While it’s true that individual trees each have their own lifespan of decades to centuries, forests can last for much longer. We have forests on our planet today that have persisted for millions of years. Forests represent a perpetual climate solution, one we can’t do without. Without them, we lose on climate and an inhabitable planet. Even if we find ways to suck all excess CO2 out of the atmosphere and store it safely with technology, if we lose forests, we still lose.
For sure, storing carbon by growing forests includes risks that don’t apply to CO2 stored underground or in a stable rock formation through technological approaches. Fires, droughts, and pests are having increasing impacts on forests globally, and climate change will exacerbate these risks for future forests. But the top reason for forest carbon reversals is still human decisions to degrade and deforest them. And we can do more about all of these risks.
What if we price in the costs to bring down durability risk of forest carbon removal projects in meaningful ways? How much would it cost per ton to meaningfully impact the largest driver of forest carbon reversals: human decisions to destroy forests? For example, if forest restoration projects were paid $100/ton today to reduce the reversal risks they face, whether they be fire, timber or land value, or pest incursions, what could they do to bring that risk down that they can’t do for $25/ton? Given all of the important global and local impacts of healthy forests, shouldn’t we be doing more to understand and reflect the impact of price on durability? This is an area that needs more research and innovative thinking.
Companies cannot responsibly address their emissions with any project that may not still hold stored carbon in 1000 years.
Some voices from Team Technology claim that it’s an irresponsible choice for a corporate buyer of carbon removal credits to choose natural carbon removal for offsetting residual emissions because of a mismatch between how long the corporate emission stays in the atmosphere and how long trees live.
Setting aside the debate over how long forests can endure, even if a significant portion of the natural carbon removal projects that companies support with their net zero finance last for decades or centuries rather than a thousand years, they still provide a vitally important role in reversing the impacts of emissions. Given the crucial role of the coming decades in our ability to reach global targets, and given the tools and instruments that our societies can deploy to express and enforce responsibility and commitment, it is this decades-to-centuries timeframe that we should be most focused on. Global climate targets represent a shared commitment by all countries to a certain level of mitigation ambition – success or failure will directly impact people’s lives and livelihoods. So we can’t justify substituting any delay in action that may be required by new technologies for the tried-and-true solutions we have today. What happens a millennium from now is much less material for the intersection of climate, durability and corporate responsibility than what happens in carbon removal over the next ten, fifty or one hundred years. Forests and natural carbon removal can deliver on climate mitigation now, at scale, with at least decades-to-centuries durability, with low risks to safety, reasonable costs, and legion beneficial local environmental and social impacts.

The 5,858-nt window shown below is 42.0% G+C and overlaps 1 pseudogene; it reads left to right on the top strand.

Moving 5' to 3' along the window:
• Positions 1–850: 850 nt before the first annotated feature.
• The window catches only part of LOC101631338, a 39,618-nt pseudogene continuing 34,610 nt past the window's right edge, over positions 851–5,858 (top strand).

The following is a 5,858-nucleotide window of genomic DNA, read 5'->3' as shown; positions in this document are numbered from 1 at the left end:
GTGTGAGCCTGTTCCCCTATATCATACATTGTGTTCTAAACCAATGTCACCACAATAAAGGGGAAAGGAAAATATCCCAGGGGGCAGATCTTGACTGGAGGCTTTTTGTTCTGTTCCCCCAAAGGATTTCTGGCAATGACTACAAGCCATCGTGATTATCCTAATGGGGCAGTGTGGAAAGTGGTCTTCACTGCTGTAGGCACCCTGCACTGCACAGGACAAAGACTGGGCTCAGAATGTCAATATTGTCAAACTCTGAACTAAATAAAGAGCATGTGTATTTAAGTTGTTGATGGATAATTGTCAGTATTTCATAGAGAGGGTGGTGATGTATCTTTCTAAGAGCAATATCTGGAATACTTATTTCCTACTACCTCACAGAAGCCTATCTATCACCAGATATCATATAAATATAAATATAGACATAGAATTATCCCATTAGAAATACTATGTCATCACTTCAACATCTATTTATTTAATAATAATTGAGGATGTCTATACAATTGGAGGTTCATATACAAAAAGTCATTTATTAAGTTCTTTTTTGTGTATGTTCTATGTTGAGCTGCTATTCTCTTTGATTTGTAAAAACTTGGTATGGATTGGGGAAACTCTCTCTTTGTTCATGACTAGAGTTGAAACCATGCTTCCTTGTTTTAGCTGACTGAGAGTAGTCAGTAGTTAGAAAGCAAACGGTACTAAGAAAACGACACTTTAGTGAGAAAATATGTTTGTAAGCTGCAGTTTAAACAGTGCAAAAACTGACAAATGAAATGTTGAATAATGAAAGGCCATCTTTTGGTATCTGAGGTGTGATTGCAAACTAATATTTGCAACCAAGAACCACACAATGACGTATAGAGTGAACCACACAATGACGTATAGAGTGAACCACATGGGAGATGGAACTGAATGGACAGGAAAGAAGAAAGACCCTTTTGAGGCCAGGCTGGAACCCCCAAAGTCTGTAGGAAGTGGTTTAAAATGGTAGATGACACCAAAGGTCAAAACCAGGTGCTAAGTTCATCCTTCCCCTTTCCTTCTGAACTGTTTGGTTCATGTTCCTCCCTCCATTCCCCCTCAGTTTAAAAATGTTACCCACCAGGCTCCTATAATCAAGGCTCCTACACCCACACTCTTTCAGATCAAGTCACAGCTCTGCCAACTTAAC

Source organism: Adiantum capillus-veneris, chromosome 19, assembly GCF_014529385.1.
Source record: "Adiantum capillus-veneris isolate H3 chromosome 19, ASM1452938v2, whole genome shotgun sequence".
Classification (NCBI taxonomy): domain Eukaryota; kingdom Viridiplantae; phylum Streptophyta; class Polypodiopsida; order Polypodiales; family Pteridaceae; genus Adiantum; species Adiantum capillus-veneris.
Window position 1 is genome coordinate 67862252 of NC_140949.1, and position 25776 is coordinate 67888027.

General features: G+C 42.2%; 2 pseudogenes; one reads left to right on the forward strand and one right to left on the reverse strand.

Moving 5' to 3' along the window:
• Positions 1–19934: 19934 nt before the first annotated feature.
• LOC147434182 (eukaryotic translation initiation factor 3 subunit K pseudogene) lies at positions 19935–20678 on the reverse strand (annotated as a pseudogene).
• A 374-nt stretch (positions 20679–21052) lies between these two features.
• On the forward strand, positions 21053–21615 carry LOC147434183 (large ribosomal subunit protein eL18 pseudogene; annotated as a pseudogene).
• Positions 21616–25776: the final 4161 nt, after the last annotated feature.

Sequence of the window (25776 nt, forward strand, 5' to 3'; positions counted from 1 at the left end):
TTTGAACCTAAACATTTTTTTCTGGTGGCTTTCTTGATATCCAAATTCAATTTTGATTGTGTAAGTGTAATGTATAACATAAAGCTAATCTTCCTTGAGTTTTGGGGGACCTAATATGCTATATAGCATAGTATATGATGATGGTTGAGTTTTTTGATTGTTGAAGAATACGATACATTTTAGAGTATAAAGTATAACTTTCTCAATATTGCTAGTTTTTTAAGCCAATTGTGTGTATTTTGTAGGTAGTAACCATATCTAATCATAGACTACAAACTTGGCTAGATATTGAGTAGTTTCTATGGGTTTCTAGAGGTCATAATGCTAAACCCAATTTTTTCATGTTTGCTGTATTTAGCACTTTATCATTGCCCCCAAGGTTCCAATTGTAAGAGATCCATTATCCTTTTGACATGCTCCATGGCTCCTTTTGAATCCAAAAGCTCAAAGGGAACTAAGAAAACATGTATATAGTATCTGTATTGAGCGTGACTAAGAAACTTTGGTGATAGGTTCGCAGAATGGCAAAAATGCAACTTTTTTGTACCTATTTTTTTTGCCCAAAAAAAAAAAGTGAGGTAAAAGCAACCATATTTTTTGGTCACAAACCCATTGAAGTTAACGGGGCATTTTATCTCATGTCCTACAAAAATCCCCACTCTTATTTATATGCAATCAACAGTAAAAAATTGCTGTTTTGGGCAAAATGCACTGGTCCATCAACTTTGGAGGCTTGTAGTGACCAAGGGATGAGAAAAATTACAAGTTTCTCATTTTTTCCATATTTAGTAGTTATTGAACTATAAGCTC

Forests are not only a perpetual climate solution, they are an indispensable climate solution. You can’t substitute them for fans that suck CO2 out of the atmosphere, even though these new technologies will be crucial to meeting climate targets. Unlike most carbon removal technologies, we can’t substitute forests for any other climate solution. They have to be part of the mix, no matter what the rest of the mix looks like.
When it comes to carbon removal, it’s not a zero sum game. Natural and technological carbon removal are both necessary, vital solutions for corporate climate action, and they even combine to showcase some amazing approaches that reveal how arbitrary the line between them can be. Team Technology vs. Team Trees is an unhelpful distraction from the very real and exciting challenges that carbon removal presents. Both nature-based and technology-based carbon removal offer powerful tools to complement companies’ priority efforts in reducing their emissions to the maximum possible levels. They each represent vital pieces of the mitigation puzzle, offering pathways to impact at scale, with durability covering the crucial decades-to-century time frame and beyond.
It’s time to leave the technology vs. trees debate behind and work together to grow corporate climate finance responsibly. Anything else is just too risky.